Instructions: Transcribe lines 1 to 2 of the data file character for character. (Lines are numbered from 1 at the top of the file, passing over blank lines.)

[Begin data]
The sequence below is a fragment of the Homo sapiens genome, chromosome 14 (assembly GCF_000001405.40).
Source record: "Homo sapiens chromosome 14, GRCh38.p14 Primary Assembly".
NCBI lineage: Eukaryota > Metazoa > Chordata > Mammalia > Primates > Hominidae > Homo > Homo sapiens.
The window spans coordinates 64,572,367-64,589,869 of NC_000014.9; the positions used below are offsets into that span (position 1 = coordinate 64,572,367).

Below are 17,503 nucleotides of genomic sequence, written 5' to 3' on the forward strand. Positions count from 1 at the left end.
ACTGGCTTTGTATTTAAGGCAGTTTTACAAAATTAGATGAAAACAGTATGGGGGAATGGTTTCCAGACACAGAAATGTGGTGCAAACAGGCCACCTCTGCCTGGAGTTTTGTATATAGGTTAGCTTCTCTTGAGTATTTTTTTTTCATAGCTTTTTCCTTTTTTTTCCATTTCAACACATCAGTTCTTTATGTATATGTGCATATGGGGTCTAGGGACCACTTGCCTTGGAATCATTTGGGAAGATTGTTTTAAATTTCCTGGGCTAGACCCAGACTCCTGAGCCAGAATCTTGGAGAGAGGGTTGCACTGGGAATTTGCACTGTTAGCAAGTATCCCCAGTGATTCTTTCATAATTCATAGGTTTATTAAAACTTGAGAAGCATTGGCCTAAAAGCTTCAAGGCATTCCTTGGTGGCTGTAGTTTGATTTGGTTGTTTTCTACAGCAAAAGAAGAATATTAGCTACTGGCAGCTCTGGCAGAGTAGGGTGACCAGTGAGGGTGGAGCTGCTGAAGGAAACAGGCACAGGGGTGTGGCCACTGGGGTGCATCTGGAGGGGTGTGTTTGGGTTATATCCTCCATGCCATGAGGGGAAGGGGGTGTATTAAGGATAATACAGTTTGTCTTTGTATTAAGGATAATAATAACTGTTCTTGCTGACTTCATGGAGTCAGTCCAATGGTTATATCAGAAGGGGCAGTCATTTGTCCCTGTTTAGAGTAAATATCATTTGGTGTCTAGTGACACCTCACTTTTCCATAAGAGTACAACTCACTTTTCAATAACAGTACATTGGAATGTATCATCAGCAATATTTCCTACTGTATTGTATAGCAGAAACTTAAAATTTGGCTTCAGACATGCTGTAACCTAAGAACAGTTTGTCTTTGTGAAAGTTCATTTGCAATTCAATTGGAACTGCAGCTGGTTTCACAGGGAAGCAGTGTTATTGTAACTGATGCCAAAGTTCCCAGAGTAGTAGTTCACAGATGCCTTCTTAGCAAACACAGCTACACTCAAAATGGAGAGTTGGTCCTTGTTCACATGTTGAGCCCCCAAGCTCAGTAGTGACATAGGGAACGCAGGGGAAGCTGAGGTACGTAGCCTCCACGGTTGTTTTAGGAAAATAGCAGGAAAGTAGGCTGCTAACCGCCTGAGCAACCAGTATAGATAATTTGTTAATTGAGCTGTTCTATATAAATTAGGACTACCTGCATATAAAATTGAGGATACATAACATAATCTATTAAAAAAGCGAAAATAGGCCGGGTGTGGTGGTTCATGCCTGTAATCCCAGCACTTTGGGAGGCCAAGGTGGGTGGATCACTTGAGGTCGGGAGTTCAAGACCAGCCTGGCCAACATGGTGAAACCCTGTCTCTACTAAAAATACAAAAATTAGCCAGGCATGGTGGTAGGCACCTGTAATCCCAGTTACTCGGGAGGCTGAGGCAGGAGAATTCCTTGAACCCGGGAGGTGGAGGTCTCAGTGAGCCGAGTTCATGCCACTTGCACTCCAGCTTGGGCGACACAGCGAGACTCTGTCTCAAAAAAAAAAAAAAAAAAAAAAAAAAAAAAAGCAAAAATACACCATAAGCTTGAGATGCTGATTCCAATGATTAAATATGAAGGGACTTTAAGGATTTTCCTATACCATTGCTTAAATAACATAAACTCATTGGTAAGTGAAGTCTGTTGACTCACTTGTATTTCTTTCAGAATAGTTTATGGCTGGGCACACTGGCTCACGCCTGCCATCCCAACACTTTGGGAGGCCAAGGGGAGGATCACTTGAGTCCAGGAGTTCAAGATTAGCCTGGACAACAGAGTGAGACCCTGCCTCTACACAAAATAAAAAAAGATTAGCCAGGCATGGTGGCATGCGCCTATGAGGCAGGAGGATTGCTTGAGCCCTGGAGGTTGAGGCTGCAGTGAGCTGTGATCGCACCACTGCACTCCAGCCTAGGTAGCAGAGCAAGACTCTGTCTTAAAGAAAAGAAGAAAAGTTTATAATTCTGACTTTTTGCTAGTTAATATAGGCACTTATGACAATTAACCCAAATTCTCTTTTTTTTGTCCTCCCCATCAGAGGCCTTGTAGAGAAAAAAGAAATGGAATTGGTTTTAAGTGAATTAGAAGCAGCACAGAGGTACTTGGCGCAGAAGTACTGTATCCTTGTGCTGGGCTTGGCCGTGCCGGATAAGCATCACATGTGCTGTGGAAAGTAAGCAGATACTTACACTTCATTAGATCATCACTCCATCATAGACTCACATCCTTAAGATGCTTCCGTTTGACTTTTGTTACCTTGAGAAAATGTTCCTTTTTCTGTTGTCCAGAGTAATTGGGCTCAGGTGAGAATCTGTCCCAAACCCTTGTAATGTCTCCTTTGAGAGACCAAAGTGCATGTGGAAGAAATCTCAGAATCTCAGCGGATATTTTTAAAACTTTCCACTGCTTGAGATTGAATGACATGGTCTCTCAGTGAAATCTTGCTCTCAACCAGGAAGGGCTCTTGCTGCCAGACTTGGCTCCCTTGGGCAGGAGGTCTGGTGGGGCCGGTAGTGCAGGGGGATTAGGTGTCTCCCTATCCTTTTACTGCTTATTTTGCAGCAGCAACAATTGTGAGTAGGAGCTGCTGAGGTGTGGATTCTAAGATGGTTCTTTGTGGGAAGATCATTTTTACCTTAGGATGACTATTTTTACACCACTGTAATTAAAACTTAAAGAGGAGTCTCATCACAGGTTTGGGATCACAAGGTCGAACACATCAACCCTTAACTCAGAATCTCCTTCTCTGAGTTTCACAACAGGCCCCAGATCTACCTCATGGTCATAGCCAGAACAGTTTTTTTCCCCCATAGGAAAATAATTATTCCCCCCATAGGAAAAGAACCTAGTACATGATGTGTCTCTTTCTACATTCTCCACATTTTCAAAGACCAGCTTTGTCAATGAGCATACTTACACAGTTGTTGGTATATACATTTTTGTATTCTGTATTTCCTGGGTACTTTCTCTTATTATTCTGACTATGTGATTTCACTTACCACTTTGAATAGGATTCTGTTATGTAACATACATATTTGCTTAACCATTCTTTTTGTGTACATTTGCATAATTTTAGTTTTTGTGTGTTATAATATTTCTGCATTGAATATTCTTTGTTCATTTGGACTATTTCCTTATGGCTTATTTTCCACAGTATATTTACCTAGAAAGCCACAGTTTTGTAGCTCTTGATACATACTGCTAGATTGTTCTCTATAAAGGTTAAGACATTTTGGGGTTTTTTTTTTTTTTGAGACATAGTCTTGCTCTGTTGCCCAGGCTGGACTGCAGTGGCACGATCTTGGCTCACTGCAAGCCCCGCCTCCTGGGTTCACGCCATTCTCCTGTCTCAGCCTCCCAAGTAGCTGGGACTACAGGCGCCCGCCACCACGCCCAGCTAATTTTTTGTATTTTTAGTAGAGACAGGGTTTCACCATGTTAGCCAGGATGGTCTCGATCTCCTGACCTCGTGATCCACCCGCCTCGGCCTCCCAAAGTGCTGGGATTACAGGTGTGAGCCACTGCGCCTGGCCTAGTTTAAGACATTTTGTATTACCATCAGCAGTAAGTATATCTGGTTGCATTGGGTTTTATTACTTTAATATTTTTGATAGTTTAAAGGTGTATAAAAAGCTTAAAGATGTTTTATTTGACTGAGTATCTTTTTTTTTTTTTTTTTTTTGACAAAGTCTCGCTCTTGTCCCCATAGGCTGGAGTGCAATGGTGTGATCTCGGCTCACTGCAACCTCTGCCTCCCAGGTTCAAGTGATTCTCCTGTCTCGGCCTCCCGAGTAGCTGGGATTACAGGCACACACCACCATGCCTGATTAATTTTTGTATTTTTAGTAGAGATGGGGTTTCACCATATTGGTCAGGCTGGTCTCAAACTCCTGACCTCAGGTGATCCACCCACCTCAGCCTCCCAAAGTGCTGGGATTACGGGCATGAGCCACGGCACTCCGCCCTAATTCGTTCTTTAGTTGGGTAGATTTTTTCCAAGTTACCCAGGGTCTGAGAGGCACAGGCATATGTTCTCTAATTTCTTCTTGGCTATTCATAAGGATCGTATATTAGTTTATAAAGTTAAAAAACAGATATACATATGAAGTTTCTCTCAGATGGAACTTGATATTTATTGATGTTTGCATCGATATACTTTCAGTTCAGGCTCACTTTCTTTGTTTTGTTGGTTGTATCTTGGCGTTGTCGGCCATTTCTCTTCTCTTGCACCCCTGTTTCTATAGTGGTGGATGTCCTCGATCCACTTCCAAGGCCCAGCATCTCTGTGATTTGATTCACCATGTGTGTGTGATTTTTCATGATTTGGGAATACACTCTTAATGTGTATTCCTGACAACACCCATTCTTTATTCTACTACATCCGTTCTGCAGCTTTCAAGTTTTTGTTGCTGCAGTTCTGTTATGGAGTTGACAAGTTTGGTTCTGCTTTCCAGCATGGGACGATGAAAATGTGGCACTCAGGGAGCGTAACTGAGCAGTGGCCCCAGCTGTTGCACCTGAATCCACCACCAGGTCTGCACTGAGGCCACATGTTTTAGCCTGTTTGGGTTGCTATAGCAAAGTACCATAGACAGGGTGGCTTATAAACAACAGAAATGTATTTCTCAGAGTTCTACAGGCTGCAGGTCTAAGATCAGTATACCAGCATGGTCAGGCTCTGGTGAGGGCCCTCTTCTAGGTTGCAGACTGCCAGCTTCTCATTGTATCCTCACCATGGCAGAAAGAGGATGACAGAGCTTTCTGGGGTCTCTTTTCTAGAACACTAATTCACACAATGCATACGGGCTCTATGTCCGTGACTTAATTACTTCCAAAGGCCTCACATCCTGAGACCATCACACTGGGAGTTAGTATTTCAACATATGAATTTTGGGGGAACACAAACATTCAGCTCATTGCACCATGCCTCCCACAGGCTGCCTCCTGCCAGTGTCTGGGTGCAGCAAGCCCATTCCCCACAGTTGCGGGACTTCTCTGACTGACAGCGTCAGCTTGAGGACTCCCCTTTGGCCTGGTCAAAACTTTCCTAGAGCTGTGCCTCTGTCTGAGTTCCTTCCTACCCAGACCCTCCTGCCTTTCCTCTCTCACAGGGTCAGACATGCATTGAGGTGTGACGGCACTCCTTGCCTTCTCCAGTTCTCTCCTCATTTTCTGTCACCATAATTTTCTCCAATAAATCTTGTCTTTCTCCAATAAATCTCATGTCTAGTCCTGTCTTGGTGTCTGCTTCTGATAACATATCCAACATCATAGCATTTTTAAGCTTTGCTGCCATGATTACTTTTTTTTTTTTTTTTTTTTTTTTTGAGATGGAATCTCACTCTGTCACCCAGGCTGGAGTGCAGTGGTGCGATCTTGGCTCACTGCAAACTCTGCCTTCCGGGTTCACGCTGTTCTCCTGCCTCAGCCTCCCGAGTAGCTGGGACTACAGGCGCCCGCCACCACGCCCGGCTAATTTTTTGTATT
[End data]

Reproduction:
The sequence below is a fragment of the Homo sapiens genome, chromosome 14 (assembly GCF_000001405.40).
Source record: "Homo sapiens chromosome 14, GRCh38.p14 Primary Assembly".